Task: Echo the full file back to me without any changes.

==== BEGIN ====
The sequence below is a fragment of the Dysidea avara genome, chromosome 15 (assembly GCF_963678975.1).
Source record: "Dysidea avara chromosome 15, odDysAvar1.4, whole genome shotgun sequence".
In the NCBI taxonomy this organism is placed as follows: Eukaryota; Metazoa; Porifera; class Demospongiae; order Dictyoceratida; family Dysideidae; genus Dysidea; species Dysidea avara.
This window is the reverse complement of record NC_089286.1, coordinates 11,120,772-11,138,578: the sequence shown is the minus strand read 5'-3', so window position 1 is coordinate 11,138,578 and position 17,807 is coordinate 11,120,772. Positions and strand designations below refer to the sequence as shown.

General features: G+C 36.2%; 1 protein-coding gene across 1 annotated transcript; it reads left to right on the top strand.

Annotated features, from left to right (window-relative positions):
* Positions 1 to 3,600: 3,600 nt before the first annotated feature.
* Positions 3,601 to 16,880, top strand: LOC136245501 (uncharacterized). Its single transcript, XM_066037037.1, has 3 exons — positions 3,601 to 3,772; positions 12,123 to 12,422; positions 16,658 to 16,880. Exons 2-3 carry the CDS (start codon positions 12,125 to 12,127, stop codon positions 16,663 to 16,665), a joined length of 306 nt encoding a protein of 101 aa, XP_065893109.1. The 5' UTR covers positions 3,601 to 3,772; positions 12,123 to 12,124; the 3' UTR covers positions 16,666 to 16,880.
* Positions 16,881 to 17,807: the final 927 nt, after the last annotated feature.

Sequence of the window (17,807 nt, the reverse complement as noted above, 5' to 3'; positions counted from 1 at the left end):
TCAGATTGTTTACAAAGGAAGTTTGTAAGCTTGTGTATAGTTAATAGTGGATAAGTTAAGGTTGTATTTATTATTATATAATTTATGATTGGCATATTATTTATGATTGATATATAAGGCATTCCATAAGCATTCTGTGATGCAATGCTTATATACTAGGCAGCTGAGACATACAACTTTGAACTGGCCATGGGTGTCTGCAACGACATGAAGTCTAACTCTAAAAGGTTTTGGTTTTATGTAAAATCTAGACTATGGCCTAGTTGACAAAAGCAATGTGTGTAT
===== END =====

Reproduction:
The sequence below is a fragment of the Dysidea avara genome, chromosome 15 (assembly GCF_963678975.1).
Source record: "Dysidea avara chromosome 15, odDysAvar1.4, whole genome shotgun sequence".
In the NCBI taxonomy this organism is placed as follows: Eukaryota; Metazoa; Porifera; class Demospongiae; order Dictyoceratida; family Dysideidae; genus Dysidea; species Dysidea avara.
This window is the reverse complement of record NC_089286.1, coordinates 11,120,772-11,138,578: the sequence shown is the minus strand read 5'-3', so window position 1 is coordinate 11,138,578 and position 17,807 is coordinate 11,120,772. Positions and strand designations below refer to the sequence as shown.

General features: G+C 36.2%; 1 protein-coding gene across 1 annotated transcript; it reads left to right on the top strand.

Annotated features, from left to right (window-relative positions):
* Positions 1 to 3,600: 3,600 nt before the first annotated feature.
* Positions 3,601 to 16,880, top strand: LOC136245501 (uncharacterized). Its single transcript, XM_066037037.1, has 3 exons — positions 3,601 to 3,772; positions 12,123 to 12,422; positions 16,658 to 16,880. Exons 2-3 carry the CDS (start codon positions 12,125 to 12,127, stop codon positions 16,663 to 16,665), a joined length of 306 nt encoding a protein of 101 aa, XP_065893109.1. The 5' UTR covers positions 3,601 to 3,772; positions 12,123 to 12,124; the 3' UTR covers positions 16,666 to 16,880.
* Positions 16,881 to 17,807: the final 927 nt, after the last annotated feature.

Sequence of the window (17,807 nt, the reverse complement as noted above, 5' to 3'; positions counted from 1 at the left end):
TCAGATTGTTTACAAAGGAAGTTTGTAAGCTTGTGTATAGTTAATAGTGGATAAGTTAAGGTTGTATTTATTATTATATAATTTATGATTGGCATATTATTTATGATTGATATATAAGGCATTCCATAAGCATTCTGTGATGCAATGCTTATATACTAGGCAGCTGAGACATACAACTTTGAACTGGCCATGGGTGTCTGCAACGACATGAAGTCTAACTCTAAAAGGTTTTGGTTTTATGTAAAATCTAGACTATGGCCTAGTTGACAAAAGCAATGTGTGTAT